If you are planning to open your garden this summer to visitors for commercial gain or charitable benefit, there are a number of insurance related issues you will need to be mindful of. As in all things in this world, a few simple precautions are required to protect your interests.
The major one is having public liability insurance cover. We all have a responsibility to others, even if we are inviting them into our gardens. We need to take all reasonable measures to prevent accidents to others. This will involve such things as making sure that paths are safe to walk on, trees have been pruned of weak limbs and so on.
Many open gardens offer teas and may sell local or homemade produce. Again, garden owners need to take all reasonable steps to make sure that what is being eaten, or sold, is of an acceptable standard. Larger events may involve caterers. Any reputable company must have suitable insurance cover in place, but it is always worth checking. Similarly, garden owners should consider whether anyone selling products from a stall should carry products liability cover.
If a product proves faulty and the purchaser finds that they are unable to get a refund, they may consider the garden owner responsible. Of course a faulty product isn’t necessarily covered by products liability.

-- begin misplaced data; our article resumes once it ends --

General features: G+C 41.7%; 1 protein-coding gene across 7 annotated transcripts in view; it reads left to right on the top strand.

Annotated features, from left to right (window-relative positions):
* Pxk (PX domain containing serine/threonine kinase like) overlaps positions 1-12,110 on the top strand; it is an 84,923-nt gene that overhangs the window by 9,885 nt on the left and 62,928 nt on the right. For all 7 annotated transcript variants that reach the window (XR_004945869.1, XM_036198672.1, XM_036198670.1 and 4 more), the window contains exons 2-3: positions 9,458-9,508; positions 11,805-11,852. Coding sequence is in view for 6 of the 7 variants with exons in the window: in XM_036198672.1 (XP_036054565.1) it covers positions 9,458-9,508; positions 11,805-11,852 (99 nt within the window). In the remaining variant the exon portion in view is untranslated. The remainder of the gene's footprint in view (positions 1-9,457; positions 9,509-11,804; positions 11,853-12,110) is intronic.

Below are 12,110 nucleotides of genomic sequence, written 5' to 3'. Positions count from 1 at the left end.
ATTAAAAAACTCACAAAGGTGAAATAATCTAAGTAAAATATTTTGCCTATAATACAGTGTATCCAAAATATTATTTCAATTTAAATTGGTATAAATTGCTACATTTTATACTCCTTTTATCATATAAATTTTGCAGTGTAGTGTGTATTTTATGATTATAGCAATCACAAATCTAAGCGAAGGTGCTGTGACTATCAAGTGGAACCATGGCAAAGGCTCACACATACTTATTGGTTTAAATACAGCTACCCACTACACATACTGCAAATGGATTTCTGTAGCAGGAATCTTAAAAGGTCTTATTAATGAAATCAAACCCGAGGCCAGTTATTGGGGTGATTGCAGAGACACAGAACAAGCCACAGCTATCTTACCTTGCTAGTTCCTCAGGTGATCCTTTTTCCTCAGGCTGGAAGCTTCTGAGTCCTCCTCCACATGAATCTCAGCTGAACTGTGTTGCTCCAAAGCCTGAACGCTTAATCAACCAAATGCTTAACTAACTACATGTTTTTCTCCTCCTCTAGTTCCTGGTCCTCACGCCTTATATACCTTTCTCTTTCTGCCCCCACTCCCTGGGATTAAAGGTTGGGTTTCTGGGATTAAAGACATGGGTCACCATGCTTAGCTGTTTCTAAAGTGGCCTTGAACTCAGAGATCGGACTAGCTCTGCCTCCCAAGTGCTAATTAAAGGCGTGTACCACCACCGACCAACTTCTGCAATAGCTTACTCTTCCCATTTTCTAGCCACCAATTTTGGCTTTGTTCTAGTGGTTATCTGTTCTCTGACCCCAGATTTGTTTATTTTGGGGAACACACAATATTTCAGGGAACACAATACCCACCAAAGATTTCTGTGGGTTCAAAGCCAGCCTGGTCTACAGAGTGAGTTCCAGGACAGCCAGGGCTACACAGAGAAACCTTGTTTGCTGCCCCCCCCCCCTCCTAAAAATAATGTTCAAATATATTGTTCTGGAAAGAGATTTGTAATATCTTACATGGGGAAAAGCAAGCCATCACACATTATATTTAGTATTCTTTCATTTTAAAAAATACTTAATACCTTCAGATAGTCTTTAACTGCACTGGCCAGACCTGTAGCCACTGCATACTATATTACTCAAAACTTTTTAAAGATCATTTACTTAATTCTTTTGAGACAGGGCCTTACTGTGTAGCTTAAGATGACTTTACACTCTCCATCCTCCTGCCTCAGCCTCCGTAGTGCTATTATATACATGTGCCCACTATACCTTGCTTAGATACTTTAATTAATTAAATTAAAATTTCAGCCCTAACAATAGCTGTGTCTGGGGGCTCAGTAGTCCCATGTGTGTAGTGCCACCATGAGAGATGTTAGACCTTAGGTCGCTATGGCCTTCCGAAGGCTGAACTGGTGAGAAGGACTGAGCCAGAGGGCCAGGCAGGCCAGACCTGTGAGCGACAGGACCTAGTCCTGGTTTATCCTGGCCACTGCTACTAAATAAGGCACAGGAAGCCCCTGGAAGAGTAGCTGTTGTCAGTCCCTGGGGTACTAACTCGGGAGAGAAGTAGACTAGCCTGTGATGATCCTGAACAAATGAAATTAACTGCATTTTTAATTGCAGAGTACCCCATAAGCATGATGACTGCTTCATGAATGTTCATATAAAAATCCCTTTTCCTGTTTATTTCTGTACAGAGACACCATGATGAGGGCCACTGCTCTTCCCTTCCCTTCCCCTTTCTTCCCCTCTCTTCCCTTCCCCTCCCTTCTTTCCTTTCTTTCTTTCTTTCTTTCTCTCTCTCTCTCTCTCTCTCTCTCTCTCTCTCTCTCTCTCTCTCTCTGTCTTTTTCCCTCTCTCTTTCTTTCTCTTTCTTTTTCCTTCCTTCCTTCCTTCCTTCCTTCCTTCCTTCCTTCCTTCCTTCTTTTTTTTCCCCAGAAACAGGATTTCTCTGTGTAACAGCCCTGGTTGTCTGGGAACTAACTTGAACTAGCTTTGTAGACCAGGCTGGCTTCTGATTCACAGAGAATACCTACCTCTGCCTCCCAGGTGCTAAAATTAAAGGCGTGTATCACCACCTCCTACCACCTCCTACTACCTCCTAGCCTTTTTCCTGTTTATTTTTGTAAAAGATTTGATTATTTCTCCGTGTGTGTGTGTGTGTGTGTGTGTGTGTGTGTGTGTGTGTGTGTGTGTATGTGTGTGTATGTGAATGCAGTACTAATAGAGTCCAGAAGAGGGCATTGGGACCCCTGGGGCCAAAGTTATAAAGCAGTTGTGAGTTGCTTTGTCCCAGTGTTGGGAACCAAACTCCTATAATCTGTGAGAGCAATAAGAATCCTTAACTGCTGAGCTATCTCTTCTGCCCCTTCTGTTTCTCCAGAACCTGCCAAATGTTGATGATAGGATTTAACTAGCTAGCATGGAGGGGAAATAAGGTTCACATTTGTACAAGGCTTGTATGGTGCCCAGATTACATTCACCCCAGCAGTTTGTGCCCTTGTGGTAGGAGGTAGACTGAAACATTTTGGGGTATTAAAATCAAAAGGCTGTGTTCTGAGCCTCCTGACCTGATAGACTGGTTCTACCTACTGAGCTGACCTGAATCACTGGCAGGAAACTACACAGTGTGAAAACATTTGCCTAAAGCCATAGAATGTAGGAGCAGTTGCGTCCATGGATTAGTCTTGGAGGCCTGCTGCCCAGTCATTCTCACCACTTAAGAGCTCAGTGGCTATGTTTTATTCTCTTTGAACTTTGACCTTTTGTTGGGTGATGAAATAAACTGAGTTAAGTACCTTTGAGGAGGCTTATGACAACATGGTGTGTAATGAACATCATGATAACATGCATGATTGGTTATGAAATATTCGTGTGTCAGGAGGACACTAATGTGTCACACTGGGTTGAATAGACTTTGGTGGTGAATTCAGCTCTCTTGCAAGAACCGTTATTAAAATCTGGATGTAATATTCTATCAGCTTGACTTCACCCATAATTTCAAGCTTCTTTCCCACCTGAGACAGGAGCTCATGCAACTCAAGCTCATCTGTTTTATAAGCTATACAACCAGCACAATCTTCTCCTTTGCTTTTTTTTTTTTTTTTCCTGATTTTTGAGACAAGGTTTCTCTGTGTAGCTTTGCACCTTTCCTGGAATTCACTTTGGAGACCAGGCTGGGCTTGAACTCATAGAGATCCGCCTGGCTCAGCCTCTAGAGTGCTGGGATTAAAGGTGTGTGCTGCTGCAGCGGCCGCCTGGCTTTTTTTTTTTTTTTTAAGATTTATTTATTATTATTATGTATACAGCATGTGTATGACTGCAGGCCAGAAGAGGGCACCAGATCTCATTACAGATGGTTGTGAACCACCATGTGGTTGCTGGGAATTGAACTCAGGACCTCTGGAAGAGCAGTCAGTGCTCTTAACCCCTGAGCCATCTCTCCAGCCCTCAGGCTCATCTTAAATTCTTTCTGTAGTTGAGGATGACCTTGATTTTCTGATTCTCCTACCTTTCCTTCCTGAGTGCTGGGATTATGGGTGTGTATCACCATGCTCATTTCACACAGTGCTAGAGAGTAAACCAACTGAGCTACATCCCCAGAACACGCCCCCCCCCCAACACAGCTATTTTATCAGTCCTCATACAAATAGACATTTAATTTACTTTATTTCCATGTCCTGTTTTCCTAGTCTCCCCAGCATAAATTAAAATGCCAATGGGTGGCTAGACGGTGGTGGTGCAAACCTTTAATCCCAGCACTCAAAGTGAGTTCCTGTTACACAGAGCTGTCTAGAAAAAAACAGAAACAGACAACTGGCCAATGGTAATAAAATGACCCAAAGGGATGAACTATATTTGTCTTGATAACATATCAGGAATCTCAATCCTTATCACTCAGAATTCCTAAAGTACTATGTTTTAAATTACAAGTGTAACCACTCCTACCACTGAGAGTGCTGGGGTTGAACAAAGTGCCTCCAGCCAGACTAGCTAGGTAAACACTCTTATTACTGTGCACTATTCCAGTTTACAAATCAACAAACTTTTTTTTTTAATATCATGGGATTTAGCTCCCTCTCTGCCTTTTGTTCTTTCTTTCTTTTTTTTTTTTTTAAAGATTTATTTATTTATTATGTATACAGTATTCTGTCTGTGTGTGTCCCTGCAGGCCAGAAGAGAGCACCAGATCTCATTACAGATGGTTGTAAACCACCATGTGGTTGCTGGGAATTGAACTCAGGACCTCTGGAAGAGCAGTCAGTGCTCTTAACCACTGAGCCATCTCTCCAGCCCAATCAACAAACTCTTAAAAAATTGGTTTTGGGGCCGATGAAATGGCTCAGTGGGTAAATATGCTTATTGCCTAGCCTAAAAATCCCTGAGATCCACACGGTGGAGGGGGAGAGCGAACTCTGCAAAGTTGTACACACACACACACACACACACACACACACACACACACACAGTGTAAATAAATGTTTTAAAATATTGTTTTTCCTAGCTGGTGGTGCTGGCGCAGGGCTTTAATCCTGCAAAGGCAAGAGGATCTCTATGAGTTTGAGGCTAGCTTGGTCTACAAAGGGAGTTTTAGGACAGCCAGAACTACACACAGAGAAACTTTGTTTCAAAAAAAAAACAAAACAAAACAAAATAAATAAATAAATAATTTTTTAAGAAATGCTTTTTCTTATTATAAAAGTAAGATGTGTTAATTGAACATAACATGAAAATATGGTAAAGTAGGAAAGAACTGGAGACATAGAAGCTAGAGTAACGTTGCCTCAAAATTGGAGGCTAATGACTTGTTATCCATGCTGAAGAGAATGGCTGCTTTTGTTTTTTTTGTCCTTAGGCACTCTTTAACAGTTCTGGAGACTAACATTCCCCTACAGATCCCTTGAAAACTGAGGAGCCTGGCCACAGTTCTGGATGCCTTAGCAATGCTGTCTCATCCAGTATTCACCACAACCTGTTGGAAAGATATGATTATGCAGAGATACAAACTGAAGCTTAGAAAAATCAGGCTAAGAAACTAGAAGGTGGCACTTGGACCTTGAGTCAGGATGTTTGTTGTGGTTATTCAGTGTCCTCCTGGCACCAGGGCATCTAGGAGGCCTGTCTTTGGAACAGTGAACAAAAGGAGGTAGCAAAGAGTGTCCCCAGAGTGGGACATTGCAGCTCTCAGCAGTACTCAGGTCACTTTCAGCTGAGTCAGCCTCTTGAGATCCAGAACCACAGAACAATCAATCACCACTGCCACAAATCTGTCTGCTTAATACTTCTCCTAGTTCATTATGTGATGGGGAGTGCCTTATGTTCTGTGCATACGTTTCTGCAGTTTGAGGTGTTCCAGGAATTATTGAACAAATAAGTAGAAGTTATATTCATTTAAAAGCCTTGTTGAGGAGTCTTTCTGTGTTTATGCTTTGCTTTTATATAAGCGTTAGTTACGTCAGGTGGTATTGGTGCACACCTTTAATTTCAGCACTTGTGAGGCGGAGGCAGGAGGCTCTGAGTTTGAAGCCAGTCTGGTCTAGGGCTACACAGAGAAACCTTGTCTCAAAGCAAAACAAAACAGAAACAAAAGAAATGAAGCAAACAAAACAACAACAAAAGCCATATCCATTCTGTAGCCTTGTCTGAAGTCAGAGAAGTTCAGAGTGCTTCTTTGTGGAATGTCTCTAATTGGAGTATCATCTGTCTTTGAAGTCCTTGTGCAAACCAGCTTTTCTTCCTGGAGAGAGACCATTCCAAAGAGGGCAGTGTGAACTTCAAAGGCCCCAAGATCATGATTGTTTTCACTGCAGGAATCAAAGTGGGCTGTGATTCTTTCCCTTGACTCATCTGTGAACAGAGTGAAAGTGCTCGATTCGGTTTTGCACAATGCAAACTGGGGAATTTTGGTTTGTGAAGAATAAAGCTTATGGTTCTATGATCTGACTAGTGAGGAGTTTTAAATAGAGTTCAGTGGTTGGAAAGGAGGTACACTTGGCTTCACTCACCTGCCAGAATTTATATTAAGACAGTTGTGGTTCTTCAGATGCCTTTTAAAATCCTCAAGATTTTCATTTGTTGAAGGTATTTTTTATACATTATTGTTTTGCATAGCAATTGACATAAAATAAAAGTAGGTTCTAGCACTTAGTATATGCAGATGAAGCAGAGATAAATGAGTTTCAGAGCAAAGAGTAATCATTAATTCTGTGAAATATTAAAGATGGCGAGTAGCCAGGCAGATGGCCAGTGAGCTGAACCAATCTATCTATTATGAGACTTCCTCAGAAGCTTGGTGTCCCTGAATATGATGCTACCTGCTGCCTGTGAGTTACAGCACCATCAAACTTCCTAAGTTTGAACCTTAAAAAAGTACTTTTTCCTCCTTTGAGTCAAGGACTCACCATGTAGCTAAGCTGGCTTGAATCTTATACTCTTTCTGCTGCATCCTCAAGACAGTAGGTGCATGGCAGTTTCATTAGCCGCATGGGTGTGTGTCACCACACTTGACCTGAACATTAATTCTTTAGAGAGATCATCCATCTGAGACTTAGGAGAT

The third liability is that of employers’ liability. There is a duty of care to an employee and in the context of a garden opening, this will include any volunteers. It will require that helpers are provided with a safe environment in which to do their work. Likewise, if they are using any equipment, particularly garden equipment such as a strimmer, they need to be trained in its use. The equipment itself must be in a good and safe condition.
At Lycetts we work closely with Scotland’s Gardens and have been involved in a number of joint ventures with the National Garden Scheme (NGS). The insurance provided is aimed at those gardens, usually smaller ones, whose insurers are unlikely to provide the above covers as part of a household insurance policy. A lot of household insurers will be unwilling to extend their policy to cover the eventualities described above. Those larger gardens, which often form part of an estate, would be expected to have these covers already in place, as would any commercial garden. In both cases, it is recommended that the garden owner’s insurer is informed.
For further information and advice please contact Charles Seymour on 0191 232 1151 or by email on email@example.com.